Marine scientist John Englander comes across as calm, cool, collected, and concerned. In print and in interviews, he explains, in uncomplicated, matter-of-fact language, what the future holds for coastal dwellers like us if nothing is done to address climate change. In a word, disaster.
Speaking this morning at the Arthur R. Marshall Foundation's Sea Level Rise Symposium in West Palm Beach, Englander will draw on his years of experience and research to set the tone for a series of panels and breakout sessions to assess the long-range impact of greenhouse gases on South Florida and what can be done about it.
Englander's a cautious Cassandra, a just-the-facts kind of guy: Global warming is speeding up, CO2 and other greenhouse gases are the cause, sea level rise is a result:
If temperatures later this century continue to climb, causing all the ice sheets to eventually melt, there will be catastrophe -- even if it takes many centuries for that to fully happen. The last time that CO2 levels were in the range near 1,000 ppm was about 55 million years ago. At that time there were no polar ice sheets and sea level was approximately 250 feet (75 m) higher than today.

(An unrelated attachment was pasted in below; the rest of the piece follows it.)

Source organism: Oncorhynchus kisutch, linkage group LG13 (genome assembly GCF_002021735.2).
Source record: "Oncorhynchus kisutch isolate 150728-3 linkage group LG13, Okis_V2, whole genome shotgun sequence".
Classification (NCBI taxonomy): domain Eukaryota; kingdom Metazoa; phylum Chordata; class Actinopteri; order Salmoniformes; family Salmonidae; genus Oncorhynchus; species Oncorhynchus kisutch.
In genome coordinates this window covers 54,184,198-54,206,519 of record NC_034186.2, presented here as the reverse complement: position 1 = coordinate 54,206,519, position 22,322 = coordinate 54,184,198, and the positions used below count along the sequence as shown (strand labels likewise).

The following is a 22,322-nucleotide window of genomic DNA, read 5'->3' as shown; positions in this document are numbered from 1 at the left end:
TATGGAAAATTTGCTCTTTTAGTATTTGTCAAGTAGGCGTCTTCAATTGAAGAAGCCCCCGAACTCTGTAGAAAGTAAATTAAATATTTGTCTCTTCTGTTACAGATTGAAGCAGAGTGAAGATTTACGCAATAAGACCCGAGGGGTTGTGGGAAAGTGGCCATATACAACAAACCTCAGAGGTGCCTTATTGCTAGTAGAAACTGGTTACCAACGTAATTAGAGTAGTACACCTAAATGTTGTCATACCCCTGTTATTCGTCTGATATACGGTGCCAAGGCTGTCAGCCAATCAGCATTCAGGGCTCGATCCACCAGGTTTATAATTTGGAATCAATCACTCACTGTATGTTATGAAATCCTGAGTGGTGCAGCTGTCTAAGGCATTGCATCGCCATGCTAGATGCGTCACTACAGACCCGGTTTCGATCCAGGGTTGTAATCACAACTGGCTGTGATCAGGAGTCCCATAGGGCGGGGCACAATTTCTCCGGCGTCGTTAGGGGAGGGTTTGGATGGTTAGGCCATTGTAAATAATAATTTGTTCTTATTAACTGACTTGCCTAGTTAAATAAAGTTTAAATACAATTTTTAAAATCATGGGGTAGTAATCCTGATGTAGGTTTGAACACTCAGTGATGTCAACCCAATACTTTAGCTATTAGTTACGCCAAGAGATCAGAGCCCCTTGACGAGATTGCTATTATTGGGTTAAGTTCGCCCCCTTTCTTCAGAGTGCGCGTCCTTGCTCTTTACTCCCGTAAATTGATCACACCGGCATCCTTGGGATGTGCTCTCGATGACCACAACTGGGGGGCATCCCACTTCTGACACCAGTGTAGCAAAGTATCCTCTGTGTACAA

While sea level and climate have changed in the past, it was LONG before our human civilization. Normally climate changes happen over hundreds of thousands of years or longer. Even abrupt natural changes take thousands of years. Once the ice melts and sea level rises, there is no known way to reverse the process quickly. That presents a huge problem, nothing short of a catastrophe, for our civilization over the next few centuries. The problems could start sooner than we think.
Yet Englander refuses to demonize. On oil companies, for example: "They are providing a valuable service that we depend on." Neither is he without hope: "If we have the courage to look at our future, we can make it a livable one."
Yet his bottom line remains: A thousand years of rising sea levels is baked in the cake. Englander calls it "the single most profound geologic change in recorded human history."
Those appearing at the symposium today include representatives of South Florida business, science, and government, state Rep. Mark Pafford among them.
A point person on the issue, Pafford sees action already underway -- a $50 million upgrade in the works at the South Florida Water Management District, new public works facilities in Key West -- but sees roadblocks ahead. "Corporate profit and corporate greed have lead people to pooh-pooh the issue," he told New Times. "They're living in caves." He called sea level rise "Florida's most significant issue in the coming century."
Koch famously funded an effort to stop the construction of wind farms off Martha's Vineyard, where he has a home. Screw renewable energy if it blocks Mr. Moneybag's view. But if John Englander is right, Koch would have done better to buy another yacht.
Fire Ant -- an invasive species, tinged bright red, with an annoying, sometimes-fatal sting -- covers Palm Beach County. Got feedback or a tip? Contact Fire.Ant@BrowardPalmBeach.com.